December 2013

• getUserMedia() permissions will be sticky for HTTPS on Android from M33
• public-webrtc thread: screensharing will only be available from (Chrome) apps:
Screensharing is more dangerous than webcam access, because the attacker can record the screen, AND control what is displayed on it. It only takes one frame to capture sensitive information – far less than would be noticeable by a user. Requiring unambiguous opt-in for sharing, and being able to remotely disable bad actors, are therefore the best hope of security. To opt in, the user will need to install an app or extension, and when actually sharing, select the window/desktop to be shared from a consent box. Installing through an app store is an explicit grant of trust by the user to the application (similar to installing a desktop app). Visiting a web page is not.
• Are Facebook VoIP calls on Android Using WebRTC?
• Messaging with XMPP over WebSocket
• 87 Percent of Telecom Leaders Factor WebRTC into Product Roadmaps
• P2PXHR from Peer5 (who built same interface as XHR but optionally attempts to get assets from peers before making normal XHR request
• The Evolving WebRTC Ecosystem
• Yahoo acquires PeerCDN

• Add a resize event to video element for when the video changes dimensions:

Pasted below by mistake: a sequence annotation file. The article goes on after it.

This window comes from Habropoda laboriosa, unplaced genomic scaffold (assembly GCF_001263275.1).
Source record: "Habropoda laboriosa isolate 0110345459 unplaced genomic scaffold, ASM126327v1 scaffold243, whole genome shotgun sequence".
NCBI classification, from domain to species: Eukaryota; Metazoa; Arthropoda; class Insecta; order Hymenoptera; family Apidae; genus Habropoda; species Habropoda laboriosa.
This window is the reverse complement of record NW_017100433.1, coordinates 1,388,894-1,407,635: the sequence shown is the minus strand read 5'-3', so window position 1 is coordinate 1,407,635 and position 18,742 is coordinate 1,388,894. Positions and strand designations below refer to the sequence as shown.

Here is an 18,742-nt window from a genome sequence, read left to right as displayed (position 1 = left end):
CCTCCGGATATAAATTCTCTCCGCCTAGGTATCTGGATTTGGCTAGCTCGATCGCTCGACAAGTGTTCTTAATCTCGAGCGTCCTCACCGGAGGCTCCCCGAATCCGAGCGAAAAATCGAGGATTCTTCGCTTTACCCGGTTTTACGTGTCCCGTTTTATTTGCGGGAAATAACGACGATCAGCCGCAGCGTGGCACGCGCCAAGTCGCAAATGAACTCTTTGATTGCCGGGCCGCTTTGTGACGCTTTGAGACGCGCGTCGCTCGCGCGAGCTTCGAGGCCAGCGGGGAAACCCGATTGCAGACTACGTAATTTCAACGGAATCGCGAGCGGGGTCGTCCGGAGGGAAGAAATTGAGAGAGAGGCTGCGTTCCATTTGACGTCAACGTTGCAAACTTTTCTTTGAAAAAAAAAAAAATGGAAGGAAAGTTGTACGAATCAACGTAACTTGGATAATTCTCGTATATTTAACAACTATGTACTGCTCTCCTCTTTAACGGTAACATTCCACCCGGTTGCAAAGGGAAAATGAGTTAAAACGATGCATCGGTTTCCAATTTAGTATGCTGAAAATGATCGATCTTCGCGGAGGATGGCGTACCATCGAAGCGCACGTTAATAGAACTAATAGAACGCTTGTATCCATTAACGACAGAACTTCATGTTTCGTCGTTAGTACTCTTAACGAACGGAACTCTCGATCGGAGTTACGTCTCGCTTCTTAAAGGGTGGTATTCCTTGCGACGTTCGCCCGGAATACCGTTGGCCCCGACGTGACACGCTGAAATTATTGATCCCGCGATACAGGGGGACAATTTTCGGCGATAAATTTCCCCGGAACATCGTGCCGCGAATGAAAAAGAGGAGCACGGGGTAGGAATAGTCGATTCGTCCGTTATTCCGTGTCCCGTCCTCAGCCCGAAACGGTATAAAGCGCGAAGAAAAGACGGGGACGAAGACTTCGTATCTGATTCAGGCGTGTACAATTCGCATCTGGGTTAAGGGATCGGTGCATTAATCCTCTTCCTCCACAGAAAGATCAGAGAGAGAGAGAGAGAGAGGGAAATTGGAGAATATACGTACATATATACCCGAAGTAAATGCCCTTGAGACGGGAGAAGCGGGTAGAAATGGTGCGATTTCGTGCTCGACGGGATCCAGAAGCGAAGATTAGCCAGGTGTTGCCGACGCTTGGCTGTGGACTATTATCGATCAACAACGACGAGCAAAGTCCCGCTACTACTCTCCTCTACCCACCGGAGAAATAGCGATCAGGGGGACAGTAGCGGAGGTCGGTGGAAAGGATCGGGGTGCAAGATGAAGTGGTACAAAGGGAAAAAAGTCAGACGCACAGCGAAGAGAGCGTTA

• Intent to Implement: Audio and video tracks
• Intent to Implement (shot down – see later comments): TTML, an XML format for captions and subtitles
• JavaScript HLS converter/player:
• Cullen Jennings explanation of H.264 and IPR
• Daala video compression project

Web Audio
• Web MIDI now implemented for Windows in Chrome 33.

And finally...
• Intent to Implement: Improved NetInfo API
'In the past year video-watching on mobile devices has doubled. This year in the US, the average time spent with digital media per day will surpass TV viewing. Viewing is no longer a passive act. In the US, 87% of entertainment consumers say they use at least one second-screen device while watching television. The increasingly social nature of viewing content is also driving commerce; television is a major catalyst for search. No surprise, then, that the television industry would look to lower costs of video distribution to the largest number of devices. HTML5 video is widely supported and new capabilities are on the way.'